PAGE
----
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Wild Mussina wins 14th, struggling past A's, 5-4


OAKLAND, Calif. -- If most of Orioles ace Mike Mussina's starts are filet mignons, last night's at Oakland Coliseum was a Sloppy Joe.

Messy, messy, messy.

Yet neat enough to earn the victory, 5-4, over the Athletics before 20,212 at the Oakland Coliseum.

Mussina matched a career-high by allowing six walks. He struck out only two and allowed four earned runs in eight innings. He allowed one home run among seven hits, but that didn't count the three that had home run depth but landed just foul.

He threw 133 pitches, laboring through long counts and foul balls, usually with men on base.

Still, he found what he sought, his 14th victory.

Mussina (14-4) has had much prettier wins than his 50th, but the standings don't recognize beauty anyway, and the Orioles needed a win to remain 3 1/2 games behind the streaking New York Yankees.

Mussina (50-20), tied for second for the all-time best winning percentage (.714), has a 7-1 record in his past nine starts.

He relied on baseball's all-time saves leader to preserve his victory.

Lee Smith earned his major-league-leading 31st save and interrupted a string of four consecutive appearances of giving up at least one run, five appearances including the All-Star Game.

Smith issued a leadoff walk to Rickey Henderson, who was sacri ficed to second by Stan Javier, bringing up Geronimo Berroa, the A's leading RBI man.

Had Javier withdrawn his bunt, Henderson would have stolen the base anyway, a mistake that cost the A's a crucial out.

"I was kind of surprised they bunted there, but I appreciate the help," Smith said.

Henderson's antics at second base stalled Smith, who continually stepped off the rubber. When he came to the plate, he did so with success, striking out Berroa and retiring Troy Neel on a short-hopper shortstop Cal Ripken made a diving stop and throw from his knees on.

And Mussina appreciated the help he received from the Orioles' defense. Second baseman Tim Hulett made noteworthy plays on grounders in each direction. First baseman Rafael Palmeiro made a crucial scoop and Mike Devereaux made a running catch.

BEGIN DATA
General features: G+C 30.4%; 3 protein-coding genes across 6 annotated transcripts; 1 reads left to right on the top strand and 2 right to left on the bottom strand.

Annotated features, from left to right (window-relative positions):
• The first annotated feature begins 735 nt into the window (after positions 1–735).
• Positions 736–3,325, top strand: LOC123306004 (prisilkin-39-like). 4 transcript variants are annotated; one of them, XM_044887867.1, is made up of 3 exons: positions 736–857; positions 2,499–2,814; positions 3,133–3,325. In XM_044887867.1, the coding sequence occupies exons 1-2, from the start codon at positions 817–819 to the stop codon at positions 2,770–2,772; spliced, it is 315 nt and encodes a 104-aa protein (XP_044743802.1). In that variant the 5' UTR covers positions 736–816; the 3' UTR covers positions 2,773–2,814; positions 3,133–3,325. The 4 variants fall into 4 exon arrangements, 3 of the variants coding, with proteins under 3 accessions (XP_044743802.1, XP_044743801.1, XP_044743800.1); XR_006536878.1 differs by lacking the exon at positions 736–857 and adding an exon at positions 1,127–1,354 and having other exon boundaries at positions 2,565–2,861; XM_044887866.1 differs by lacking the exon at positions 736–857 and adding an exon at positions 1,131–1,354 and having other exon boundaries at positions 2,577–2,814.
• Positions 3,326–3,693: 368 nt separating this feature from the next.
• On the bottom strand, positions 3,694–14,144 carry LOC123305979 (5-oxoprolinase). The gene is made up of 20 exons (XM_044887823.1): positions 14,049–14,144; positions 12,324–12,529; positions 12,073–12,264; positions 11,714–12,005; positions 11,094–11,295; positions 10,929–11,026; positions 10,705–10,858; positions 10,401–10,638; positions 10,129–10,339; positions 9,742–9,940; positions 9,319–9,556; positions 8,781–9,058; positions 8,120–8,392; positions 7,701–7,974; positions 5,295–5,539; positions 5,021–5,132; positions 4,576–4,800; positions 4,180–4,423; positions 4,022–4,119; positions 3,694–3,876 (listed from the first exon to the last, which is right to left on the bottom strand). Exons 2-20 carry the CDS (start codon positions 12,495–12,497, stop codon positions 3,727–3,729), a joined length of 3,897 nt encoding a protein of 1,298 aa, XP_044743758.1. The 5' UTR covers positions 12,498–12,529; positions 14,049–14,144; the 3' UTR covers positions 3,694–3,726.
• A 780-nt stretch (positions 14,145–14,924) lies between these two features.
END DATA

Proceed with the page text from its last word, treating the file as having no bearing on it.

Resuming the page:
"We won this game on a lot of little things that won't show up in the box score," Mussina said. "Hulett made some great plays for someone who plays sporadically."

The Orioles also won thanks to a couple of hits that did show up in the box score.

Palmeiro and Chris Hoiles each hit two-run homers in the third inning to provide the muscle in support of Mussina.

The Orioles expanded a 4-3 lead by a run in the seventh when Chris Sabo singled through a drawn-in infield to score Brady Anderson, who led off the inning with a triple.

The A's quickly turned it back into a one-run game in the bottom of the inning when Henderson led off with a walk and later scored on Berroa's double to right field, cutting the Orioles' lead to 5-4.

Mussina allowed two runs in the second and another in the third before shutting out the A's the next three innings.

His biggest out came in the eighth when he got pinch hitter Ruben Sierra to ground a changeup to first base, stranding a runner at second.

"The eighth inning was adrenalin," Mussina said.

The Orioles turned a pair of two-run home runs in the third inning into a 4-2 lead.

Palmeiro hit his 20th home run, to center off left-hander Mike Mohler, with nobody out. Palmeiro's fifth home run in seven games tied the game, 2-2.

Hoiles homered for the 18th time, to left, on the first pitch thrown by right-handed reliever Billy Taylor.

Mohler, called up yesterday from Triple-A Tacoma to make the start, became the first left-hander to start a game for the A's this season and the first for the club since he made a start last Sept. 1.

Perhaps the A's should stick with right-handers for now. Mohler lasted one out into the third inning and allowed three runs (two earned) on two hits and two walks.

It wasn't all his fault. The Oakland infield nearly erred for the cycle with Mohler on the mound. Second baseman Scott "No relation to Roland" Hemond and third baseman Scott Brosius committed errors in the first inning when the Orioles left the bases loaded on Hoiles' flyout.

Bordick, Oakland's shortstop, was charged with an error in the third when first baseman Troy Neel failed to scoop his throw in the dirt.

The A's took a 2-0 lead in the second against Mussina.

The inning could have been worse for Mussina, but Devereaux came in to make a diving catch on Brosius' sinking line drive with the bases loaded and nobody out.


Opponent: Oakland Athletics

Site: Oakland (Calif.) Coliseum

Time: 4:05 p.m.

TV/Radio: Ch. 54/WBAL (1090 AM)

Starters: Orioles' Sid Fernandez (6-4, 4.79) vs. Athletics' Todd Van Poppel (5-9, 6.51)


The Orioles have identified Philadelphia Phillies left-hander Danny Jackson as No. 1 on their wish list in their search for pitching help.

Among other teams, the Orioles also confirmed they have talked with the St. Louis Cardinals about right-hander Bob Tewksbury and with the Pittsburgh Pirates about left-hander Zane Smith.

"I would say yes, we will definitely make a trade before the season is over," assistant GM Frank Robinson said. "We'll get it done."

(Article, 8C)

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